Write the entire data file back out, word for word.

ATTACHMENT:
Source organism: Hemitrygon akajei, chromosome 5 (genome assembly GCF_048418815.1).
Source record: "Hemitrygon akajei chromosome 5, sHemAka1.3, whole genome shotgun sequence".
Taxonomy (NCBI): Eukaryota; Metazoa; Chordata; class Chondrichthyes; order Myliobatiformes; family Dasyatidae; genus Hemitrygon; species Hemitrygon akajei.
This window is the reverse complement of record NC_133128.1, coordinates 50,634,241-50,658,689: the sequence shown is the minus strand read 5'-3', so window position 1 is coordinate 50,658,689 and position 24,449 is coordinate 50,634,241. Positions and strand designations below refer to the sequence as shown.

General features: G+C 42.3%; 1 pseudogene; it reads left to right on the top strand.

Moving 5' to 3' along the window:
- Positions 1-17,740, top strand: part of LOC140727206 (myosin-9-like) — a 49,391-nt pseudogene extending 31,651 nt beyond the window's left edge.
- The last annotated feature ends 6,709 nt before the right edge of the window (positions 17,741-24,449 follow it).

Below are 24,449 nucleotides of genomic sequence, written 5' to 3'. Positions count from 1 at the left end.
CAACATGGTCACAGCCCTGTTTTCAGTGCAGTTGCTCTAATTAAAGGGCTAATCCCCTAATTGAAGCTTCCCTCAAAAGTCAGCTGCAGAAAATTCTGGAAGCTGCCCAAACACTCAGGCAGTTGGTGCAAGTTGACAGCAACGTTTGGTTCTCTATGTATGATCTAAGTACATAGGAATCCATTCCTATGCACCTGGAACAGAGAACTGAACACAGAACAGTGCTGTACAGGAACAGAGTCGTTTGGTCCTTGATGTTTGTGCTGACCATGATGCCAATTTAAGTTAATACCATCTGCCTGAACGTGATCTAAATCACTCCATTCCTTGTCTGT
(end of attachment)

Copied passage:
Source organism: Hemitrygon akajei, chromosome 5 (genome assembly GCF_048418815.1).
Source record: "Hemitrygon akajei chromosome 5, sHemAka1.3, whole genome shotgun sequence".
Taxonomy (NCBI): Eukaryota; Metazoa; Chordata; class Chondrichthyes; order Myliobatiformes; family Dasyatidae; genus Hemitrygon; species Hemitrygon akajei.
This window is the reverse complement of record NC_133128.1, coordinates 50,634,241-50,658,689: the sequence shown is the minus strand read 5'-3', so window position 1 is coordinate 50,658,689 and position 24,449 is coordinate 50,634,241. Positions and strand designations below refer to the sequence as shown.

General features: G+C 42.3%; 1 pseudogene; it reads left to right on the top strand.

Moving 5' to 3' along the window:
- Positions 1-17,740, top strand: part of LOC140727206 (myosin-9-like) — a 49,391-nt pseudogene extending 31,651 nt beyond the window's left edge.
- The last annotated feature ends 6,709 nt before the right edge of the window (positions 17,741-24,449 follow it).

Below are 24,449 nucleotides of genomic sequence, written 5' to 3'. Positions count from 1 at the left end.
CAACATGGTCACAGCCCTGTTTTCAGTGCAGTTGCTCTAATTAAAGGGCTAATCCCCTAATTGAAGCTTCCCTCAAAAGTCAGCTGCAGAAAATTCTGGAAGCTGCCCAAACACTCAGGCAGTTGGTGCAAGTTGACAGCAACGTTTGGTTCTCTATGTATGATCTAAGTACATAGGAATCCATTCCTATGCACCTGGAACAGAGAACTGAACACAGAACAGTGCTGTACAGGAACAGAGTCGTTTGGTCCTTGATGTTTGTGCTGACCATGATGCCAATTTAAGTTAATACCATCTGCCTGAACGTGATCTAAATCACTCCATTCCTTGTCTGT